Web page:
This building is an example of what came to be known as “biomimicry.” The idea isn’t specific to architecture: In a 1997 book, science writer Janine Benyus argued that in nearly all areas of human endeavor, it was instructive to ask what nature would do in trying to solve problems. From emulating prairies in agriculture to imitating leaves to capture solar energy, the book chronicled efforts underway to capitalize on nature’s genius. Benyus later established two organizations — the Biomimicry Guild and the Biomimicry Institute — to promote these goals.
Until recently, biomimicry has been slow to catch on in architecture. (Architects distinguish between biomorphism — borrowing the forms and aesthetics of nature — and true biomimicry, which looks to underlying principles and may not bear an obvious visual resemblance to the original.) But in the past few years, a number of architects, most inspired by Benyus’s work, have taken a keen interest and are currently working on biomimetic projects.
The global architecture firm HOK has established a collaborative relationship with the Biomimicry Guild, working with its biologists. Plans for a project in India, to design a city, include rooftops that imitate the “drip-tip” structure of a local fig leaf; this structure encourages the rapid runoff of water, essential during monsoon season. British architect Michael Pawlyn is working on a greenhouse in the Sahara desert that desalinates seawater, inspired by the Namib Desert beetle, which manages to survive by catching water droplets from fog on its shell and funneling them to its mouth.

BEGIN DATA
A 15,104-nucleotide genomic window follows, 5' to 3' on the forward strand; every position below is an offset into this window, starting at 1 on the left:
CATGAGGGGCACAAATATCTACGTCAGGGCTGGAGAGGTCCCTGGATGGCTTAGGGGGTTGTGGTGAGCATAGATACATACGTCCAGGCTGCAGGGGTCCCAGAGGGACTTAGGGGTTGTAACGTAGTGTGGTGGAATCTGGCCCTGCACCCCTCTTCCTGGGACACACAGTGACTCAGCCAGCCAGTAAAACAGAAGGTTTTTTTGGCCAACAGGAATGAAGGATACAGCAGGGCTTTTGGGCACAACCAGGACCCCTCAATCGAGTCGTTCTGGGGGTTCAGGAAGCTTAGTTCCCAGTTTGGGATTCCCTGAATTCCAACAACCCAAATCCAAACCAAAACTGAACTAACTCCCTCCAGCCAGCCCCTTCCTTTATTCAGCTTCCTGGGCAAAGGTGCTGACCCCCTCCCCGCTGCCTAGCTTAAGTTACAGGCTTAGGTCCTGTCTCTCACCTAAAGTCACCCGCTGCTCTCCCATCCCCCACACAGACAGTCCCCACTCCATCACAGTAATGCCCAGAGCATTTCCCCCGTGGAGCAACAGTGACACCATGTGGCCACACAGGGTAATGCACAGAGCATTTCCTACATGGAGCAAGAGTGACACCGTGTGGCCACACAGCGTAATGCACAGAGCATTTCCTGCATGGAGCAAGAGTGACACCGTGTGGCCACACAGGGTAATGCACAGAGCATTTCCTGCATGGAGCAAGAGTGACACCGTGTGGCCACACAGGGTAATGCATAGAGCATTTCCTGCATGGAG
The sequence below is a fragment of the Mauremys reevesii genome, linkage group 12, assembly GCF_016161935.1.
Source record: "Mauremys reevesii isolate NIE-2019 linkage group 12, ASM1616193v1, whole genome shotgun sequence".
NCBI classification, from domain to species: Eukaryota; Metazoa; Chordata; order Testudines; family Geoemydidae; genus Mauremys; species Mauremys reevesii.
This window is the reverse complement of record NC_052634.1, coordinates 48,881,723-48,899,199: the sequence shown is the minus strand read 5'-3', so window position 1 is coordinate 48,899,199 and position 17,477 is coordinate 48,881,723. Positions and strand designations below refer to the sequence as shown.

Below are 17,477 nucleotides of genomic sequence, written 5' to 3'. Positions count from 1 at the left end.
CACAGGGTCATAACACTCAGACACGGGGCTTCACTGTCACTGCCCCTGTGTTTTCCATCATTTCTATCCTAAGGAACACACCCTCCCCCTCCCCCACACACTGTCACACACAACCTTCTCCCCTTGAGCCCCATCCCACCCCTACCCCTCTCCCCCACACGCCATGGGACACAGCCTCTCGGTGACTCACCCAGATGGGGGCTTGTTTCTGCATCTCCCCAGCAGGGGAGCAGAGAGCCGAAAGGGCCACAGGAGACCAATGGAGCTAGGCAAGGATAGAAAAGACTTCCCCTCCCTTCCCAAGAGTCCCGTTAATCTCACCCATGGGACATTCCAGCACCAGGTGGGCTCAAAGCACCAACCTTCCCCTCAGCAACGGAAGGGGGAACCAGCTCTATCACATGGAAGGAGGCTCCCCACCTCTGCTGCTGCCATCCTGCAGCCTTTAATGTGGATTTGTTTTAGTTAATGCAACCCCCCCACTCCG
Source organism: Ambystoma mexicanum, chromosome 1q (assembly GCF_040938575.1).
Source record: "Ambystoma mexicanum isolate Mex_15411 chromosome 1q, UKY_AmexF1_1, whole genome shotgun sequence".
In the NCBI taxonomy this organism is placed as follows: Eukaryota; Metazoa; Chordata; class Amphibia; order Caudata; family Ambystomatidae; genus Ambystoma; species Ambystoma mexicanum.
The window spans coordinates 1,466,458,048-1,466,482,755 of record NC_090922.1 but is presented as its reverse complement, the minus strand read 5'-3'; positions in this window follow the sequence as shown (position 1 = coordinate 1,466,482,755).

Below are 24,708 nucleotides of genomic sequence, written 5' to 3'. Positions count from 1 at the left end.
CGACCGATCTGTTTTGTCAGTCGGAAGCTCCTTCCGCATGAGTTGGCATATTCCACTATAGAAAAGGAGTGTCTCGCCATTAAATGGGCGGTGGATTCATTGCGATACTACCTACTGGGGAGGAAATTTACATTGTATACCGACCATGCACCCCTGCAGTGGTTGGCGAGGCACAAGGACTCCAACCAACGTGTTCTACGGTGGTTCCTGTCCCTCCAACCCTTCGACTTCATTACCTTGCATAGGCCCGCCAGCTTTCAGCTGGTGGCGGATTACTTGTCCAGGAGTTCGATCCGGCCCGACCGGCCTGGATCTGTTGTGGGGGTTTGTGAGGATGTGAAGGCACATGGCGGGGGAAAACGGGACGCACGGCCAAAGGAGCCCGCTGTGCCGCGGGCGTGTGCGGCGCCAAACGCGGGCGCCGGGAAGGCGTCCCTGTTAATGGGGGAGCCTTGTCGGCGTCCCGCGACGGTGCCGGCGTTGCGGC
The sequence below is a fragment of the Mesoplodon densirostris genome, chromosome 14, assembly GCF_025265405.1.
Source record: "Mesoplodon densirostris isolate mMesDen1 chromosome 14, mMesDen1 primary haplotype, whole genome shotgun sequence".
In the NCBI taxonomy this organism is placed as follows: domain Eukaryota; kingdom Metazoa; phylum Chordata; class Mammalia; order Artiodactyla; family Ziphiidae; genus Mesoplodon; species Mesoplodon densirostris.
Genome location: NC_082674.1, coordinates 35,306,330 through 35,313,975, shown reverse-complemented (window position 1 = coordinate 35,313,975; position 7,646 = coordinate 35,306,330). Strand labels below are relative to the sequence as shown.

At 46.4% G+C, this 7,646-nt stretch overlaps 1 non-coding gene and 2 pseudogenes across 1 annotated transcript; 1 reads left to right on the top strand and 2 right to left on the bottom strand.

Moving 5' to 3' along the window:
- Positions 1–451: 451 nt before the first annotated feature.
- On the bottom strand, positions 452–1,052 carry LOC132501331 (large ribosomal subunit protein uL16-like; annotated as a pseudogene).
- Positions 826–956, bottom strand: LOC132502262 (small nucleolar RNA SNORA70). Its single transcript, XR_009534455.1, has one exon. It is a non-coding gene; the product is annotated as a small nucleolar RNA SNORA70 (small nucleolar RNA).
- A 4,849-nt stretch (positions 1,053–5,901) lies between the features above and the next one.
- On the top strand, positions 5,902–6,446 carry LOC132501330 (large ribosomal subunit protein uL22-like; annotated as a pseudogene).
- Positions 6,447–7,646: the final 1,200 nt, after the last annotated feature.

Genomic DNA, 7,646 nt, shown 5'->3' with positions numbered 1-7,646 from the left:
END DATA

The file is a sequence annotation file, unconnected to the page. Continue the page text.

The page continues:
“Some people when they hear about this think it sounds too good to be true,” says Pawlyn. “But the example of the beetle shows that it is possible to harvest water in the desert.”
Biomimicry is not automatically ecofriendly; famous examples from outside architecture include Velcro (modeled after plant burrs) and the airplane. But the practitioners of biomimetic architecture aim to borrow from nature in a way that maximizes efficiency and reduces impact. By the same token, sustainability does not require copying mechanisms found in other species. But, as proponents are fond of pointing out, nature has benefited from a 3.8 billion-year R&D period, and neglecting all that wisdom strikes them as folly.
Another recent development also takes inspiration from nature, but in a different way. Rather than imitating particular organisms, this approach attempts to abide by the general principles of a natural system, giving as much back to the environment as it takes.